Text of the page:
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Ask Mayo Clinic Health System

Ask Mayo Clinic Health System: COVID-19 and the vaccine

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Q: I’ve heard some theories circulating about the COVID-19 vaccine, including that it was developed to control the general population through microchip tracking or “nanotransducers” in our brains. I’ve also heard that it will alter my DNA. Are these theories true?


A: No, those assertions are false.

There is no vaccine microchip, and the vaccine will not track people or gather personal information into a database. This myth started after comments made by Bill Gates from The Gates Foundation about a digital certificate of vaccine records.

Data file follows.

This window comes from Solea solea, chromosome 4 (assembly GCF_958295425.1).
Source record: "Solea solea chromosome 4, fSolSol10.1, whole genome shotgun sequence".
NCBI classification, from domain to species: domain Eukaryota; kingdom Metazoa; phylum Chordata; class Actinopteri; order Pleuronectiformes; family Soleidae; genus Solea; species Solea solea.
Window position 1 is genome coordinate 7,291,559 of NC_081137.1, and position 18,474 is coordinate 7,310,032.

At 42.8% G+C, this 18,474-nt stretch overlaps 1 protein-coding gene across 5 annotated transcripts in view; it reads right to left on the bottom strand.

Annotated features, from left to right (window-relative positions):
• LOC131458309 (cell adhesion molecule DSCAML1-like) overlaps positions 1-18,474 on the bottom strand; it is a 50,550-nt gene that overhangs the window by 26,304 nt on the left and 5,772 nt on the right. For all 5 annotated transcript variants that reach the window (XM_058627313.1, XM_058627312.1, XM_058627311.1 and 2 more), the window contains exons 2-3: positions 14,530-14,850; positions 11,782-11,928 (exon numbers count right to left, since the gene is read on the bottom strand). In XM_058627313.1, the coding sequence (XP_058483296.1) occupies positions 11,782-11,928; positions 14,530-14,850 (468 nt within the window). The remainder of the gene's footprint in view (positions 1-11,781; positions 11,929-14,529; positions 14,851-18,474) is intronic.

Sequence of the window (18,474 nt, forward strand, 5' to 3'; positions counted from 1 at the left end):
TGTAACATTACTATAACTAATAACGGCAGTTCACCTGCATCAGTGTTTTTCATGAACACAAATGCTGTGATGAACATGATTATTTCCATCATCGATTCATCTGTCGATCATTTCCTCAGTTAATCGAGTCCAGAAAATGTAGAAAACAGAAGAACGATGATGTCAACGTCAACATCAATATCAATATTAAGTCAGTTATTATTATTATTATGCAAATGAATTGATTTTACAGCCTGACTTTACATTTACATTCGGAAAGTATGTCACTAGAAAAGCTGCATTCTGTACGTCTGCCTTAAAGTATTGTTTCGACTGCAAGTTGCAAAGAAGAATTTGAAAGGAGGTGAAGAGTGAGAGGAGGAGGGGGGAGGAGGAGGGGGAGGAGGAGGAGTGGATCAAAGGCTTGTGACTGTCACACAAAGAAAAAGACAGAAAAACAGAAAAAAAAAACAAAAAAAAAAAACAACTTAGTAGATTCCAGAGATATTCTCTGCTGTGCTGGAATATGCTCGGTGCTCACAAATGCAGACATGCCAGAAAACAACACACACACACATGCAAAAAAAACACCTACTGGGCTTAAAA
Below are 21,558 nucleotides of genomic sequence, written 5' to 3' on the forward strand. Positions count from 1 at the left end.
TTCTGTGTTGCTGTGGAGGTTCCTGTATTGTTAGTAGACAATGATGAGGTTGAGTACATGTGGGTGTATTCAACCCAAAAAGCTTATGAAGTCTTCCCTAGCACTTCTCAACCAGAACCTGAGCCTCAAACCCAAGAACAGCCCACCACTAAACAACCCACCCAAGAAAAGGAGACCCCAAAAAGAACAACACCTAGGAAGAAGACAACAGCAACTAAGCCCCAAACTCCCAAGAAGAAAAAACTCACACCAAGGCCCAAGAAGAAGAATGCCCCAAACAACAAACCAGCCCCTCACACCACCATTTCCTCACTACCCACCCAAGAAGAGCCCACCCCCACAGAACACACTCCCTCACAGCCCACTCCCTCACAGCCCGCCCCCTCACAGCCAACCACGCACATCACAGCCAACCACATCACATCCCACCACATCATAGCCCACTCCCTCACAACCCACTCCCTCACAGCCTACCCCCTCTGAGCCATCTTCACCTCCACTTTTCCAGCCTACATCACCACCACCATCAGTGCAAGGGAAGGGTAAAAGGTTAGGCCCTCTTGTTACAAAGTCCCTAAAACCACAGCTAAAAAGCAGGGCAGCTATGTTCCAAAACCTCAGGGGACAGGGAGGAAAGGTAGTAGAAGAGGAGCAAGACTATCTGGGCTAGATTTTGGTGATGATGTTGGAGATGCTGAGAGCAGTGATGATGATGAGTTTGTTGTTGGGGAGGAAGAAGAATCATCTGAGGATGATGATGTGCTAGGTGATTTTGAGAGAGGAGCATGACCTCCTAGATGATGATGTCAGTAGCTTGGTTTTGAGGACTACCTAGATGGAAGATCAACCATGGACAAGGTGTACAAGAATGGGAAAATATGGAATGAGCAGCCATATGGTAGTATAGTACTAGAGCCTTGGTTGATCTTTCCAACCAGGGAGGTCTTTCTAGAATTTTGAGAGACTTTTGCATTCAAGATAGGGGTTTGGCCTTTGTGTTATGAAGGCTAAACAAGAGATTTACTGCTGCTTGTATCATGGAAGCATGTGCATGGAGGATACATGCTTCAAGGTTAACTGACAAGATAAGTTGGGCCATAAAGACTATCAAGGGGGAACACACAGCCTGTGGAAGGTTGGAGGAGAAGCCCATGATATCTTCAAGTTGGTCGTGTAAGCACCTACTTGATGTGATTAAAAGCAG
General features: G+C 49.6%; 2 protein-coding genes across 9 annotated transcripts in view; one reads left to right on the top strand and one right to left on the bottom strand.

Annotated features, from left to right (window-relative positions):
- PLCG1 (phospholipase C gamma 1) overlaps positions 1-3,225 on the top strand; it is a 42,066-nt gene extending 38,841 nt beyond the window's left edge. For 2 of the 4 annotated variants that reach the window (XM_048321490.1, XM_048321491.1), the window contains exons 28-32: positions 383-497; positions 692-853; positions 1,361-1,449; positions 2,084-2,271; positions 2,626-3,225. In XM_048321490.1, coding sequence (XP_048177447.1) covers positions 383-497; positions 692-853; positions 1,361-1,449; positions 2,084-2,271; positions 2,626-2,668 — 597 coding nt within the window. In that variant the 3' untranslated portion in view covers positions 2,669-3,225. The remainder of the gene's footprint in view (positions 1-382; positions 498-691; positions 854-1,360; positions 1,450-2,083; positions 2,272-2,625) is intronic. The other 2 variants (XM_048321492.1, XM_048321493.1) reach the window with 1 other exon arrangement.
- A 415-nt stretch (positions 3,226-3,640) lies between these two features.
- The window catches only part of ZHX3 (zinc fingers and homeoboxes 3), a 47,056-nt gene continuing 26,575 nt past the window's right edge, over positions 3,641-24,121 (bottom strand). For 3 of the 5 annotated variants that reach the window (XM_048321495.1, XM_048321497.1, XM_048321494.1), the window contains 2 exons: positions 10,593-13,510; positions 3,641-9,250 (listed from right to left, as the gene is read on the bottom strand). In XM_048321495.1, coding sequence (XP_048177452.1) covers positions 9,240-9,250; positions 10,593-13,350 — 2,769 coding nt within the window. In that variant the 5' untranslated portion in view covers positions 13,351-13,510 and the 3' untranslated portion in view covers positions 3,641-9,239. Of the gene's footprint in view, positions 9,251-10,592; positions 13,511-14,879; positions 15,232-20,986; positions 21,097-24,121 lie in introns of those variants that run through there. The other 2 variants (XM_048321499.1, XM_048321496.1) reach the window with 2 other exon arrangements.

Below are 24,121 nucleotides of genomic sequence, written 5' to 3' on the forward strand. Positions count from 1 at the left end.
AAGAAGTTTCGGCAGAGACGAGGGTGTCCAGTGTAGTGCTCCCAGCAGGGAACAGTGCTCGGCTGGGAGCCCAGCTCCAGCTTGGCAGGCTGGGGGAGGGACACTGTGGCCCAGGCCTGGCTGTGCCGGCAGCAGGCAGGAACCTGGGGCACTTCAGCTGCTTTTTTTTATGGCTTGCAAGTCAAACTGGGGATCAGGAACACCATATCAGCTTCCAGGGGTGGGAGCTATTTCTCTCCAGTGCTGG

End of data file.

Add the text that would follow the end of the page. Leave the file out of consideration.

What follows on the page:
The technology he was referencing is not a microchip, has not been implemented in any manner and is not tied to the development, testing or distribution of COVID-19 vaccines.

As for the altered DNA theory, the first COVID-19 vaccines to reach the market were messenger RNA (mRNA) vaccines. According to the CDC, mRNA vaccines work by instructing cells in the body how to make a protein that triggers an immune response.

Injecting mRNA into your body will not interact or do anything to the DNA of your cells. Human cells break down and get rid of the mRNA soon after they have finished using the instructions.

Answered by Dr. Kevin Fitzgerald. Dr. Fitzgerald is family medicine physician at Mayo Clinic Health System in Onalaska and chair of the Division of Family Medicine at Mayo Clinic Health System Southwest Wisconsin region. Questions can be sent to letters@lacrossetribune.com.

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